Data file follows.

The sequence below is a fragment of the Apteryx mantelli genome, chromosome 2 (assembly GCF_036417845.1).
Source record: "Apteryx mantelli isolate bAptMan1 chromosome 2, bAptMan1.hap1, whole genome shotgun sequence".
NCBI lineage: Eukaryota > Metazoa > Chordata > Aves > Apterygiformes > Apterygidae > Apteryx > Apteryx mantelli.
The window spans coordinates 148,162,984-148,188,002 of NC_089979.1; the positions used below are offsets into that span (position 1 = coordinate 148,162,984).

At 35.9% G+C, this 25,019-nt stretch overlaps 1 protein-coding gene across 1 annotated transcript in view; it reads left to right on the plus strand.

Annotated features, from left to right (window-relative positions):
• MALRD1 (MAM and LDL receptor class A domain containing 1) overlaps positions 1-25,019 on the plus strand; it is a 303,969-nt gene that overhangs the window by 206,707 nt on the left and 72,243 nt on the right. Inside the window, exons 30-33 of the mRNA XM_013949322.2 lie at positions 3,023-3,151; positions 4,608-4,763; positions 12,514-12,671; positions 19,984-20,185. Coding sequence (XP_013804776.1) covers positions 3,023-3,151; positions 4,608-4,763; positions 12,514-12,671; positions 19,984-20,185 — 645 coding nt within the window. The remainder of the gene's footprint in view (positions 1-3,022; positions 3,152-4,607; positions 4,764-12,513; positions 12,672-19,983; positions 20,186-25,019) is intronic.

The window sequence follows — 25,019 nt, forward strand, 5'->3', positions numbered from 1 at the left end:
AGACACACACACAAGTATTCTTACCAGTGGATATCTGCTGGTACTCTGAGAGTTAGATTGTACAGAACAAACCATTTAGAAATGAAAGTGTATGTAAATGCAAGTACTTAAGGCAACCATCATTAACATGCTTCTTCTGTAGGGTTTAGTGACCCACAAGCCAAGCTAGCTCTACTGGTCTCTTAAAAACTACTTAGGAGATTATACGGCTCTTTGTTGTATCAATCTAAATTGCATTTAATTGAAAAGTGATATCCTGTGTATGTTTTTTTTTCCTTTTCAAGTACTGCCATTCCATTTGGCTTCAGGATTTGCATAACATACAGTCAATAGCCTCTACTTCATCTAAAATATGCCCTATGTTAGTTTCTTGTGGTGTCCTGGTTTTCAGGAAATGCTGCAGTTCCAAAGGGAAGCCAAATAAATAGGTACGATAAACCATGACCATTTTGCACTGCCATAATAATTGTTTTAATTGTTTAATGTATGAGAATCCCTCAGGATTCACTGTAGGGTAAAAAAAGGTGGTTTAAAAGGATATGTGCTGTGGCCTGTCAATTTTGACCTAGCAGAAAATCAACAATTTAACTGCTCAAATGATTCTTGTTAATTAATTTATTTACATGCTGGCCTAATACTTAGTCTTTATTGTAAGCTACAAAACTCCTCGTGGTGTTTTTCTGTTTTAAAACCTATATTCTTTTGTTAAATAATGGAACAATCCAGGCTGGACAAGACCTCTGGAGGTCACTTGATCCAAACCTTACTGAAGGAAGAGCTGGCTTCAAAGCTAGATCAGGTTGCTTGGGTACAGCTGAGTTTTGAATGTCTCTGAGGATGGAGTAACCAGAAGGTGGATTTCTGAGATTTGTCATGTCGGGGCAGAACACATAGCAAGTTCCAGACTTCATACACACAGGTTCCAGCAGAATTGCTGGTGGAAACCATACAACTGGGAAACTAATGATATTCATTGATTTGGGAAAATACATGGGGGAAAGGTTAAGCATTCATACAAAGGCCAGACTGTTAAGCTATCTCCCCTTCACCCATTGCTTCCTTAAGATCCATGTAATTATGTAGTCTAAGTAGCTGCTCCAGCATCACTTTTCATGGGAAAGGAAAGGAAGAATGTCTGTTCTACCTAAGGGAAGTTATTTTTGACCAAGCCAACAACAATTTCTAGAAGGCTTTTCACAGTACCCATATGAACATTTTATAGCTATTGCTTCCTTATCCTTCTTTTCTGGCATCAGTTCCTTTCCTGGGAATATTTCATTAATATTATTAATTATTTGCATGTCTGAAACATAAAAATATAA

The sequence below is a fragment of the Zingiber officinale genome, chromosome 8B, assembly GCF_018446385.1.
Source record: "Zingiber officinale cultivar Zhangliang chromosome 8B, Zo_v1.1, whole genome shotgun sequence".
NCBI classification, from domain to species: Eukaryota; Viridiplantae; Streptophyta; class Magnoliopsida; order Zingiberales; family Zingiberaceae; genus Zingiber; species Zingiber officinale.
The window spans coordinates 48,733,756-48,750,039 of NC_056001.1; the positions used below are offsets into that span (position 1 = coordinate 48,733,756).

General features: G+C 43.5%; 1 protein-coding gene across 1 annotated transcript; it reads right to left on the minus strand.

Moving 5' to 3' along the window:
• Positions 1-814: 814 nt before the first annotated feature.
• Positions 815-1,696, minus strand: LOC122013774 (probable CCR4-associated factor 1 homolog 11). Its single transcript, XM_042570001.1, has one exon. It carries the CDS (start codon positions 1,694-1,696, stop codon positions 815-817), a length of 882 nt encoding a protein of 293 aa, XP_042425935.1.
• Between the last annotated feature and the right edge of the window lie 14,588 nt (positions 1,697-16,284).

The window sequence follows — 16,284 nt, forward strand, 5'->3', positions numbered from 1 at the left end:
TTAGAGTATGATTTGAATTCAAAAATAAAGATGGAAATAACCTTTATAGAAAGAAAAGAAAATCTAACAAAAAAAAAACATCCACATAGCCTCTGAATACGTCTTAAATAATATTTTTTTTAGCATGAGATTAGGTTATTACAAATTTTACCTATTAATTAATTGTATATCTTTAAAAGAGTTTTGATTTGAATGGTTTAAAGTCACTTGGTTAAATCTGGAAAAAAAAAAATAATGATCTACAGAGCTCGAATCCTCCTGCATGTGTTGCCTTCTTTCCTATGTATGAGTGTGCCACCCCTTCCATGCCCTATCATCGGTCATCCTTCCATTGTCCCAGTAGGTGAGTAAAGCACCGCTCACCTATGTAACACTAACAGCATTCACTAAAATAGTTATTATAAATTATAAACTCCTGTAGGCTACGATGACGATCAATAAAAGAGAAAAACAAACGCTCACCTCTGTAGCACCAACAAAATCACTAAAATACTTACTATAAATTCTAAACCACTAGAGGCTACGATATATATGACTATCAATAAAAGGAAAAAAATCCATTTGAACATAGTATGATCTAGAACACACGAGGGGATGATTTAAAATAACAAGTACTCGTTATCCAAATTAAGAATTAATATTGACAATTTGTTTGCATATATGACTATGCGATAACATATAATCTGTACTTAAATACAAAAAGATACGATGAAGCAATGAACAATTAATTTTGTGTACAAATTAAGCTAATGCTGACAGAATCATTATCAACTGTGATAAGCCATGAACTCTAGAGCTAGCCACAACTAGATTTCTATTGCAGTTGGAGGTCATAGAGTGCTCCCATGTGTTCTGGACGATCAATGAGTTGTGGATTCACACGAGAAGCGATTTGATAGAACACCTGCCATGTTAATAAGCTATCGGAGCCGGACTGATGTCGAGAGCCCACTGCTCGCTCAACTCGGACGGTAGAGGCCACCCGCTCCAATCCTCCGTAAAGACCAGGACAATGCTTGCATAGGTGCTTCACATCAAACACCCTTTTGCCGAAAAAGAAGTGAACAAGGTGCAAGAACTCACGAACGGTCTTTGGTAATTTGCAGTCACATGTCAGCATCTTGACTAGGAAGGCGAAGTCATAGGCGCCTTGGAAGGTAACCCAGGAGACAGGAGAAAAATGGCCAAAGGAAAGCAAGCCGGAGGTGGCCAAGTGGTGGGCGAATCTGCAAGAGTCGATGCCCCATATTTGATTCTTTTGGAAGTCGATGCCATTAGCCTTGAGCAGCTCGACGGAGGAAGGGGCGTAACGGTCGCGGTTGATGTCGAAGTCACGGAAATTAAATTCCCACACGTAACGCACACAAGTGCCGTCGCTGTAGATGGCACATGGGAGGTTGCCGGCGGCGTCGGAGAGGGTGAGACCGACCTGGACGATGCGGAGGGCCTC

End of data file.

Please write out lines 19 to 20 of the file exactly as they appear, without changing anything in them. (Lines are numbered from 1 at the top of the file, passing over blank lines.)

The window sequence follows — 16,284 nt, forward strand, 5'->3', positions numbered from 1 at the left end:
TTAGAGTATGATTTGAATTCAAAAATAAAGATGGAAATAACCTTTATAGAAAGAAAAGAAAATCTAACAAAAAAAAAACATCCACATAGCCTCTGAATACGTCTTAAATAATATTTTTTTTAGCATGAGATTAGGTTATTACAAATTTTACCTATTAATTAATTGTATATCTTTAAAAGAGTTTTGATTTGAATGGTTTAAAGTCACTTGGTTAAATCTGGAAAAAAAAAAATAATGATCTACAGAGCTCGAATCCTCCTGCATGTGTTGCCTTCTTTCCTATGTATGAGTGTGCCACCCCTTCCATGCCCTATCATCGGTCATCCTTCCATTGTCCCAGTAGGTGAGTAAAGCACCGCTCACCTATGTAACACTAACAGCATTCACTAAAATAGTTATTATAAATTATAAACTCCTGTAGGCTACGATGACGATCAATAAAAGAGAAAAACAAACGCTCACCTCTGTAGCACCAACAAAATCACTAAAATACTTACTATAAATTCTAAACCACTAGAGGCTACGATATATATGACTATCAATAAAAGGAAAAAAATCCATTTGAACATAGTATGATCTAGAACACACGAGGGGATGATTTAAAATAACAAGTACTCGTTATCCAAATTAAGAATTAATATTGACAATTTGTTTGCATATATGACTATGCGATAACATATAATCTGTACTTAAATACAAAAAGATACGATGAAGCAATGAACAATTAATTTTGTGTACAAATTAAGCTAATGCTGACAGAATCATTATCAACTGTGATAAGCCATGAACTCTAGAGCTAGCCACAACTAGATTTCTATTGCAGTTGGAGGTCATAGAGTGCTCCCATGTGTTCTGGACGATCAATGAGTTGTGGATTCACACGAGAAGCGATTTGATAGAACACCTGCCATGTTAATAAGCTATCGGAGCCGGACTGATGTCGAGAGCCCACTGCTCGCTCAACTCGGACGGTAGAGGCCACCCGCTCCAATCCTCCGTAAAGACCAGGACAATGCTTGCATAGGTGCTTCACATCAAACACCCTTTTGCCGAAAAAGAAGTGAACAAGGTGCAAGAACTCACGAACGGTCTTTGGTAATTTGCAGTCACATGTCAGCATCTTGACTAGGAAGGCGAAGTCATAGGCGCCTTGGAAGGTAACCCAGGAGACAGGAGAAAAATGGCCAAAGGAAAGCAAGCCGGAGGTGGCCAAGTGGTGGGCGAATCTGCAAGAGTCGATGCCCCATATTTGATTCTTTTGGAAGTCGATGCCATTAGCCTTGAGCAGCTCGACGGAGGAAGGGGCGTAACGGTCGCGGTTGATGTCGAAGTCACGGAAATTAAATTCCCACACGTAACGCACACAAGTGCCGTCGCTGTAGATGGCACATGGGAGGTTGCCGGCGGCGTCGGAGAGGGTGAGACCGACCTGGACGATGCGGAGGGCCTC